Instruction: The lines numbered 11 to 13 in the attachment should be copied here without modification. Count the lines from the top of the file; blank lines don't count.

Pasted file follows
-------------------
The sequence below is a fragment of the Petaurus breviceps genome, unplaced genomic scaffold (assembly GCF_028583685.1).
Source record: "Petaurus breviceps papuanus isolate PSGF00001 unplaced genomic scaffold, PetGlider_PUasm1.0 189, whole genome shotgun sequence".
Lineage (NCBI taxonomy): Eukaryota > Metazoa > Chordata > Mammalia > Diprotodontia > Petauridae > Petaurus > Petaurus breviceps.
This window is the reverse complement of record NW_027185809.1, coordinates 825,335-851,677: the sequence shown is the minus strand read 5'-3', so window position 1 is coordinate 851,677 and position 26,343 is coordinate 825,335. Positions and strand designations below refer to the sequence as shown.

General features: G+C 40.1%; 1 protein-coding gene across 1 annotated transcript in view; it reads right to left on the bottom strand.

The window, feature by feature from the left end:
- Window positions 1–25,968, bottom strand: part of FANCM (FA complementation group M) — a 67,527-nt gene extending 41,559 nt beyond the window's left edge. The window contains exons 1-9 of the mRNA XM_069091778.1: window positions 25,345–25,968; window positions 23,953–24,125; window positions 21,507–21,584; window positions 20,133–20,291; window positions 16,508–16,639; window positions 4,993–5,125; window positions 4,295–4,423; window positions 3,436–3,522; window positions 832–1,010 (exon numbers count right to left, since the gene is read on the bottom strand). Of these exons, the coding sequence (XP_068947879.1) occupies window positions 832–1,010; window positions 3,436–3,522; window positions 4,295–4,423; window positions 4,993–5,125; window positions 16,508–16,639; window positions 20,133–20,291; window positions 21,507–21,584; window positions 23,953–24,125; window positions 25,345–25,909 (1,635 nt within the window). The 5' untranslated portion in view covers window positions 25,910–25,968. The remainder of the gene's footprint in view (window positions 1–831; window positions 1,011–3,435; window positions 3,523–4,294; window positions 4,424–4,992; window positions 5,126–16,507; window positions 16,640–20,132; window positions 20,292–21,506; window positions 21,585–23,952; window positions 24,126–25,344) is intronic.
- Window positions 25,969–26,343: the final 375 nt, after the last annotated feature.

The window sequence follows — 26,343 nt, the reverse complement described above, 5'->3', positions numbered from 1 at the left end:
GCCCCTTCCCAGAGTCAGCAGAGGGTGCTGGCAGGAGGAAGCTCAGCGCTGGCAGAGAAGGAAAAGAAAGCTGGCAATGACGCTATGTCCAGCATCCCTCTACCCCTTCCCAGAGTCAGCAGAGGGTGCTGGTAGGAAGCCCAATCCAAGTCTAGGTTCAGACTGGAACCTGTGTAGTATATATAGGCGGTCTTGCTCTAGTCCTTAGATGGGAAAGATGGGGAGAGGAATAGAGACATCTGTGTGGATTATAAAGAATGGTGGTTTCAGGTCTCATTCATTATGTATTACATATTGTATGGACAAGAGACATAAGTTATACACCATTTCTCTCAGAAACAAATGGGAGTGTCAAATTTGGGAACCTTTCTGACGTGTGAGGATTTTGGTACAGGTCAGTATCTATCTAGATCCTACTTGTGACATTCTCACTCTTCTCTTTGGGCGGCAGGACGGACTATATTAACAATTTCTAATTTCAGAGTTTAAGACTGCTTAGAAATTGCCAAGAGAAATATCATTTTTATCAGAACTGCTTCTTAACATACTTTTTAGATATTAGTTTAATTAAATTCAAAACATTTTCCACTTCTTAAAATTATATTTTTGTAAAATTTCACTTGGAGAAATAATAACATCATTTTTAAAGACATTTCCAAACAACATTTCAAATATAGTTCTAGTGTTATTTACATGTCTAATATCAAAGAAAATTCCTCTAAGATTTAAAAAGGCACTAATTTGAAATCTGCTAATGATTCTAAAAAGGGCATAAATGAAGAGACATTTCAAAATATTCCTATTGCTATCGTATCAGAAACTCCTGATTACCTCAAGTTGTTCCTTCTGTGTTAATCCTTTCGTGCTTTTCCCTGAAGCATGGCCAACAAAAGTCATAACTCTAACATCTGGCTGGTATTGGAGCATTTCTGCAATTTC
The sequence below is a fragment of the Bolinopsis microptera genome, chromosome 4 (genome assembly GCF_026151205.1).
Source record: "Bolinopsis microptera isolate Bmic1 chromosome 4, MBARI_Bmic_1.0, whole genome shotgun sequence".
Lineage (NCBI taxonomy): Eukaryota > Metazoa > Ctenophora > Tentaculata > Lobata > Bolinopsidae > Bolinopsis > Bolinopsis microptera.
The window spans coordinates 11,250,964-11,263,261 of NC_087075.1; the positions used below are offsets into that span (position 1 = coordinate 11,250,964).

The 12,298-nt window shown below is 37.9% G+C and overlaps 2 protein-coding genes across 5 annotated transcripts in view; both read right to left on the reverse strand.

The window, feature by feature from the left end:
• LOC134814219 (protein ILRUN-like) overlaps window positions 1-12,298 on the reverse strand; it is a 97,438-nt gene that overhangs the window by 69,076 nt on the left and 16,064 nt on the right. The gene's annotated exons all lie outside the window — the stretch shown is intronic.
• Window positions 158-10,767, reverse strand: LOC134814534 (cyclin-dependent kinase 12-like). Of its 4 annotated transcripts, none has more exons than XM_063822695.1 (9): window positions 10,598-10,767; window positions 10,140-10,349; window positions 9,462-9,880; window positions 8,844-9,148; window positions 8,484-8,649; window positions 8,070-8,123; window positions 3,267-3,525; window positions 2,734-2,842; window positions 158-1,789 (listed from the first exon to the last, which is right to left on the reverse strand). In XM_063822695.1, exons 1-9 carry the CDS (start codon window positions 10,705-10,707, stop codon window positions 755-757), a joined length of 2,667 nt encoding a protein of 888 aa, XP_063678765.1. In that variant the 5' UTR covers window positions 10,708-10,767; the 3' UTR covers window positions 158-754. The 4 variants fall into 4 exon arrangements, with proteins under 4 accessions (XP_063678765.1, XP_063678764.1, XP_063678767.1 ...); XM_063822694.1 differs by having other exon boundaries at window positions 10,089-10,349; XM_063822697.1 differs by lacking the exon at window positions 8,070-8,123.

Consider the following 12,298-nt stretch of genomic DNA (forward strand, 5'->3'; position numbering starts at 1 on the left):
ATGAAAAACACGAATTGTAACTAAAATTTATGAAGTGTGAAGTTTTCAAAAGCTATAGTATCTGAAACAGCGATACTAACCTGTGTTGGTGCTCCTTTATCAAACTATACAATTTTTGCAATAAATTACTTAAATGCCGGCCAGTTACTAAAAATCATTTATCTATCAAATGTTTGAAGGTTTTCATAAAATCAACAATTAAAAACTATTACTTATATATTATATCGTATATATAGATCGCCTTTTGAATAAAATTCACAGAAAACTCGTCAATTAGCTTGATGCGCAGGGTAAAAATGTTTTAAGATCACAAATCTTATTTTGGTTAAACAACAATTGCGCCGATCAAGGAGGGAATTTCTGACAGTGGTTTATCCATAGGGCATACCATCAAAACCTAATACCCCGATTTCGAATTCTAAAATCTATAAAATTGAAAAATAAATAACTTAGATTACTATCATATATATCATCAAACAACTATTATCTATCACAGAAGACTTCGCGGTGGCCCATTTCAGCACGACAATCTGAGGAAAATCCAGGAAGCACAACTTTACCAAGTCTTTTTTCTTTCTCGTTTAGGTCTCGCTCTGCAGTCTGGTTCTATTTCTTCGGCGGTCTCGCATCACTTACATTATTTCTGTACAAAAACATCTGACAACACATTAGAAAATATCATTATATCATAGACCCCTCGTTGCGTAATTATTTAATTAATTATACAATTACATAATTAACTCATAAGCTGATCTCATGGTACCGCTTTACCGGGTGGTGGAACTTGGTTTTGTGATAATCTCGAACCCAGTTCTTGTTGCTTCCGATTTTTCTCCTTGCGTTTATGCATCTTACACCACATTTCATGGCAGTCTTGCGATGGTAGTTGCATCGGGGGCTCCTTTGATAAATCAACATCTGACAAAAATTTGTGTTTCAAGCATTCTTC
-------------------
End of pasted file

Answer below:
The sequence below is a fragment of the Bolinopsis microptera genome, chromosome 4 (genome assembly GCF_026151205.1).
Source record: "Bolinopsis microptera isolate Bmic1 chromosome 4, MBARI_Bmic_1.0, whole genome shotgun sequence".
Lineage (NCBI taxonomy): Eukaryota > Metazoa > Ctenophora > Tentaculata > Lobata > Bolinopsidae > Bolinopsis > Bolinopsis microptera.